Billionaire hedge fund investor Eddie Lampert got his wish and Sears is getting a second shot a life.
On Thursday, U.S. Bankruptcy Judge Robert Drain approved a $5.2 billion bid by Lampert's hedge fund, ESL Investment, to acquire the bankrupt retailer after four days of testimony.
In reading his decision, Drain rejected arguments from a committee of creditors, who were urging the court to liquidate the assets as it was the best way to return the more than $3 billion owed to them. The creditors also argued the sale process was unfair.
However, hours earlier Lampert's team cleared a major hurdle in their bid by winning the support of the country's federal pension insurer.
Drain added that he expects to enter the order on Friday morning to make the deal official.
Under the terms of the deal, ESL has promised to save 425 stores and roughly 45,000 jobs. Sears' bankruptcy estate has also promised to hand over $800 million to PBGC for its pensions.
However, some current and former employees of the embattled retailer are not too happy with the judge's decision.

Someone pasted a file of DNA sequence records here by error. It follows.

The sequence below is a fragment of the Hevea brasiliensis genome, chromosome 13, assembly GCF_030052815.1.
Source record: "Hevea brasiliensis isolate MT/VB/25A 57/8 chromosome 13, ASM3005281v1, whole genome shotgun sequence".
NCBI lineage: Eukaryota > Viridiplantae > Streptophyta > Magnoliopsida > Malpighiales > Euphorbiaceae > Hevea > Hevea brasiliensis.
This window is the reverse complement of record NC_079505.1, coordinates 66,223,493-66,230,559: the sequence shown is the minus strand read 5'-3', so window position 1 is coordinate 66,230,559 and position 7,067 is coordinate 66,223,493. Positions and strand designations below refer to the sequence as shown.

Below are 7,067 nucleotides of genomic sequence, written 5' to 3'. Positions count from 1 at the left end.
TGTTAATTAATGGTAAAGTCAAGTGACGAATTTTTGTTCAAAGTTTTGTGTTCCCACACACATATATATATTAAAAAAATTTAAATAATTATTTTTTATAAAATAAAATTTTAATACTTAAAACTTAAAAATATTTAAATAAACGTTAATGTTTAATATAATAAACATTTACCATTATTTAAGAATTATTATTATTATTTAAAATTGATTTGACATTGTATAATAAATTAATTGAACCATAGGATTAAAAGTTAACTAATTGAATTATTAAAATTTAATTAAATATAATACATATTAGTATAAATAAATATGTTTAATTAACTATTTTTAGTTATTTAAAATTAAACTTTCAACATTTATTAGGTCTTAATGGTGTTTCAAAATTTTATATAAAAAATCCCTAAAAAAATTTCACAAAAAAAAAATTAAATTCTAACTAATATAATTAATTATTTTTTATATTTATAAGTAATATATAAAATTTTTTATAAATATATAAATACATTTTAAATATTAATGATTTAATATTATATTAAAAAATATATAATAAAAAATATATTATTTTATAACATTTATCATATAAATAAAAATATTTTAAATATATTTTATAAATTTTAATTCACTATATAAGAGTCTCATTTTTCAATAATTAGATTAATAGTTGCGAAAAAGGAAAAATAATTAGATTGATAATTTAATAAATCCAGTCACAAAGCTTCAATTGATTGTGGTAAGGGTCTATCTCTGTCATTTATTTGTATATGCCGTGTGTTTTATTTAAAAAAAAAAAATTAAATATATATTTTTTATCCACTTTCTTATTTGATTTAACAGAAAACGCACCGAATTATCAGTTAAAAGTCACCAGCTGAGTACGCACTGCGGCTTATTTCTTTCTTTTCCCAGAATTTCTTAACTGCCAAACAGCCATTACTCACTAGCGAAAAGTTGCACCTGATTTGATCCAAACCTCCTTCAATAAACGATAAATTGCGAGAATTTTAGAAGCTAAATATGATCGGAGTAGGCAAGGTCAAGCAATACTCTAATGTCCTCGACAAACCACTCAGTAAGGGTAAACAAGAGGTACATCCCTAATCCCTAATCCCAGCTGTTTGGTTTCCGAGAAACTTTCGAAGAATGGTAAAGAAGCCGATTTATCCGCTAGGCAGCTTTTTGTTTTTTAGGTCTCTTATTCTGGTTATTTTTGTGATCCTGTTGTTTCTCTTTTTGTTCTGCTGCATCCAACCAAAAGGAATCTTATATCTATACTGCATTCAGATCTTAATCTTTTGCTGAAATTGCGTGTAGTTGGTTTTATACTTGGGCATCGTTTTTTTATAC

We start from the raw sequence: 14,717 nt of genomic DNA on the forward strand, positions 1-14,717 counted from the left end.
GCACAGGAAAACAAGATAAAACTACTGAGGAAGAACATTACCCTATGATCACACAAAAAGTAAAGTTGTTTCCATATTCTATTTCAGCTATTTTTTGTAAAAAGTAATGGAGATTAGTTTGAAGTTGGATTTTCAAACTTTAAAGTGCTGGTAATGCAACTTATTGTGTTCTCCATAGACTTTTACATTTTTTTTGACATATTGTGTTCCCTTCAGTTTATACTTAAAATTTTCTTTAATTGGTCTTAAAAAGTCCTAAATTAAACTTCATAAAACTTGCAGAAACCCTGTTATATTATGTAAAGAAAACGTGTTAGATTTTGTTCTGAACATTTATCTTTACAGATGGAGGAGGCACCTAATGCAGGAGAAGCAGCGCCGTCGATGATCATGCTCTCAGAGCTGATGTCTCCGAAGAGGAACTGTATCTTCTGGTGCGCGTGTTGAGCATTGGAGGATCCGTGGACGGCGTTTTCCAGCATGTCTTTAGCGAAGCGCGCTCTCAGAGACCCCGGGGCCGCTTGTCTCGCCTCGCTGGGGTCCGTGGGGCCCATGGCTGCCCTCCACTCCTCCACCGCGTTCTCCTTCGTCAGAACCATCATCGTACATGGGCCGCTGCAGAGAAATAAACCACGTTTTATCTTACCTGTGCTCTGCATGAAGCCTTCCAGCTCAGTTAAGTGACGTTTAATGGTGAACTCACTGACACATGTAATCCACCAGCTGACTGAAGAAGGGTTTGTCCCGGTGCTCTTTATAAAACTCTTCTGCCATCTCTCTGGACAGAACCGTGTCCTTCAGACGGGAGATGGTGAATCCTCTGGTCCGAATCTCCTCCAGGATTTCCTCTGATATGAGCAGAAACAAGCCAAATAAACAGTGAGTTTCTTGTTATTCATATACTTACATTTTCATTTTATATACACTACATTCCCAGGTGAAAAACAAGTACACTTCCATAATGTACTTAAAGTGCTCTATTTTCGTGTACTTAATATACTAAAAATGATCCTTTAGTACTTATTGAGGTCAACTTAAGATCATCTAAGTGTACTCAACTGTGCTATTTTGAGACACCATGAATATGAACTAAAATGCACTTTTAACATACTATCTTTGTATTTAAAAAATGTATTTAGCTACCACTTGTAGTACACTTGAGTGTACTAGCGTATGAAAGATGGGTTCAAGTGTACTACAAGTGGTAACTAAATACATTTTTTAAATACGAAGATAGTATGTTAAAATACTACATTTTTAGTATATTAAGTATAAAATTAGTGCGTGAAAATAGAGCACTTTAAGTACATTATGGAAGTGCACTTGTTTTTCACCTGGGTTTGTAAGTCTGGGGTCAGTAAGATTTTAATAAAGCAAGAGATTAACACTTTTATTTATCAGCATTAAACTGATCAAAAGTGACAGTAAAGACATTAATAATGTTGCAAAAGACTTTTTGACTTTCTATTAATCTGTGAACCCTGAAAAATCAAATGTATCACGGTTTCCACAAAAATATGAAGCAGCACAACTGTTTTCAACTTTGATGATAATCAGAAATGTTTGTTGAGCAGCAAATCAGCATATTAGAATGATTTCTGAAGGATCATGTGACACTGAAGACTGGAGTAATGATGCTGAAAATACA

In a letter sent to Judge Drain on Monday, a group of employees for Sears Holdings, through an action group called Rise Up Retail, urged the presiding judge to give them a "seat at the table" on the decision, saying they believe the transaction is merely a scheme for the former Sears CEO to “steal” more key assets.
"For the sake of our jobs, our co-workers, our communities, and our families, we want Sears Holdings to succeed, not be a pawn in Lampert’s game," the employees wrote. "The reality, as we know from our lived experience, is that Lampert has been putting the company through the longest liquidation in retail history. If he regains control of Sears, he will merely continue that slow burn."
Philip Emma, senior analyst at Debtwire, told FOX Business that the ruling today did "what the US Bankruptcy process is designed to do," which is to get a "fresh financial start."
"For retailers, it provides the opportunity to get out of the stores that were dragging down performance. That’s what the ruling will do for Sears. What the bankruptcy process doesn’t do is fix issues of customer perception, store traffic, and losing share to the competition. For Sears to have a viable future it’s how they address those challenges now that they have been afforded a second chance," Emma said.
A spokesperson for ESL or Sears didn't not immediately respond to FOX Business' request for comment on the ruling.